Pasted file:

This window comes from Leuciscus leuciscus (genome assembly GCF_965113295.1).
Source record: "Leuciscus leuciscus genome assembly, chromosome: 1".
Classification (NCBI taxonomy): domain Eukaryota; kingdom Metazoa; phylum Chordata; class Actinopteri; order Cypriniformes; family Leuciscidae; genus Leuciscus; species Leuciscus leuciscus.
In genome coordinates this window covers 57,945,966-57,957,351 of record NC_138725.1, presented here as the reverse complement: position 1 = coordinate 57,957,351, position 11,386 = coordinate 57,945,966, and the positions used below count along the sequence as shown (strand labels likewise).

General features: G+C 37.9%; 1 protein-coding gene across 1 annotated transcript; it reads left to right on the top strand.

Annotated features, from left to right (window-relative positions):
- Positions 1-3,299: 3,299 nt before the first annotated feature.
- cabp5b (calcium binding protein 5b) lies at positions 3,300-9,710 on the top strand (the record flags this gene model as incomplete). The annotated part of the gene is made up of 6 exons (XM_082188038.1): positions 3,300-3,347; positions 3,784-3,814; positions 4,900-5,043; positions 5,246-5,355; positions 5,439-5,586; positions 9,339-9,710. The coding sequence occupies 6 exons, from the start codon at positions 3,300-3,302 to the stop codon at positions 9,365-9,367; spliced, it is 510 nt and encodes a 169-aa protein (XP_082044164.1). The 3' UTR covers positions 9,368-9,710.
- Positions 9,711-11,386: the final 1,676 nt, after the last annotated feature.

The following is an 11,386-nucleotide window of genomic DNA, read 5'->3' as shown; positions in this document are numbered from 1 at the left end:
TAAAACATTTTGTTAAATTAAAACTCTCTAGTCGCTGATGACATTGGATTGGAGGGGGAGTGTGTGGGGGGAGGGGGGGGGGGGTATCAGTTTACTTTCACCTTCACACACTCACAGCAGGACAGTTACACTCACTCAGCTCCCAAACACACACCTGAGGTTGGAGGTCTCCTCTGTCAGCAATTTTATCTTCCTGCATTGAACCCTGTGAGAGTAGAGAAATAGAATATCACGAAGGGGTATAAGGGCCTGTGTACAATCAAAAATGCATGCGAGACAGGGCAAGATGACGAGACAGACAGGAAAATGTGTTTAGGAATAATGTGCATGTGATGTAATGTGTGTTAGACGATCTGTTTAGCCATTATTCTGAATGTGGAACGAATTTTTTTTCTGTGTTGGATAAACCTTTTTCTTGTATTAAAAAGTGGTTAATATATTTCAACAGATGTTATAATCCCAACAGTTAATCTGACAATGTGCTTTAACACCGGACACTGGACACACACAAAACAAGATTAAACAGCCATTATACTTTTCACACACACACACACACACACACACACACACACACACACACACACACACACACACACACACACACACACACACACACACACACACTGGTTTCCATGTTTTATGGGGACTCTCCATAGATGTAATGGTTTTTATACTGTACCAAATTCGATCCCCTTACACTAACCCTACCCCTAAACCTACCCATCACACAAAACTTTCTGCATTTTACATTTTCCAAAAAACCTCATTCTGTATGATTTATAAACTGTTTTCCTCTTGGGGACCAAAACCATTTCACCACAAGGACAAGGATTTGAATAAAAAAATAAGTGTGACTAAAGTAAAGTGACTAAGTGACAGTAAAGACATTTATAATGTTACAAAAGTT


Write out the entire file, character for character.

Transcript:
This window comes from Leuciscus leuciscus (genome assembly GCF_965113295.1).
Source record: "Leuciscus leuciscus genome assembly, chromosome: 1".
Classification (NCBI taxonomy): domain Eukaryota; kingdom Metazoa; phylum Chordata; class Actinopteri; order Cypriniformes; family Leuciscidae; genus Leuciscus; species Leuciscus leuciscus.
In genome coordinates this window covers 57,945,966-57,957,351 of record NC_138725.1, presented here as the reverse complement: position 1 = coordinate 57,957,351, position 11,386 = coordinate 57,945,966, and the positions used below count along the sequence as shown (strand labels likewise).

General features: G+C 37.9%; 1 protein-coding gene across 1 annotated transcript; it reads left to right on the top strand.

Annotated features, from left to right (window-relative positions):
- Positions 1-3,299: 3,299 nt before the first annotated feature.
- cabp5b (calcium binding protein 5b) lies at positions 3,300-9,710 on the top strand (the record flags this gene model as incomplete). The annotated part of the gene is made up of 6 exons (XM_082188038.1): positions 3,300-3,347; positions 3,784-3,814; positions 4,900-5,043; positions 5,246-5,355; positions 5,439-5,586; positions 9,339-9,710. The coding sequence occupies 6 exons, from the start codon at positions 3,300-3,302 to the stop codon at positions 9,365-9,367; spliced, it is 510 nt and encodes a 169-aa protein (XP_082044164.1). The 3' UTR covers positions 9,368-9,710.
- Positions 9,711-11,386: the final 1,676 nt, after the last annotated feature.

The following is an 11,386-nucleotide window of genomic DNA, read 5'->3' as shown; positions in this document are numbered from 1 at the left end:
TAAAACATTTTGTTAAATTAAAACTCTCTAGTCGCTGATGACATTGGATTGGAGGGGGAGTGTGTGGGGGGAGGGGGGGGGGGGTATCAGTTTACTTTCACCTTCACACACTCACAGCAGGACAGTTACACTCACTCAGCTCCCAAACACACACCTGAGGTTGGAGGTCTCCTCTGTCAGCAATTTTATCTTCCTGCATTGAACCCTGTGAGAGTAGAGAAATAGAATATCACGAAGGGGTATAAGGGCCTGTGTACAATCAAAAATGCATGCGAGACAGGGCAAGATGACGAGACAGACAGGAAAATGTGTTTAGGAATAATGTGCATGTGATGTAATGTGTGTTAGACGATCTGTTTAGCCATTATTCTGAATGTGGAACGAATTTTTTTTCTGTGTTGGATAAACCTTTTTCTTGTATTAAAAAGTGGTTAATATATTTCAACAGATGTTATAATCCCAACAGTTAATCTGACAATGTGCTTTAACACCGGACACTGGACACACACAAAACAAGATTAAACAGCCATTATACTTTTCACACACACACACACACACACACACACACACACACACACACACACACACACACACACACACACACACACACACACACACACACACTGGTTTCCATGTTTTATGGGGACTCTCCATAGATGTAATGGTTTTTATACTGTACCAAATTCGATCCCCTTACACTAACCCTACCCCTAAACCTACCCATCACACAAAACTTTCTGCATTTTACATTTTCCAAAAAACCTCATTCTGTATGATTTATAAACTGTTTTCCTCTTGGGGACCAAAACCATTTCACCACAAGGACAAGGATTTGAATAAAAAAATAAGTGTGACTAAAGTAAAGTGACTAAGTGACAGTAAAGACATTTATAATGTTACAAAAGTT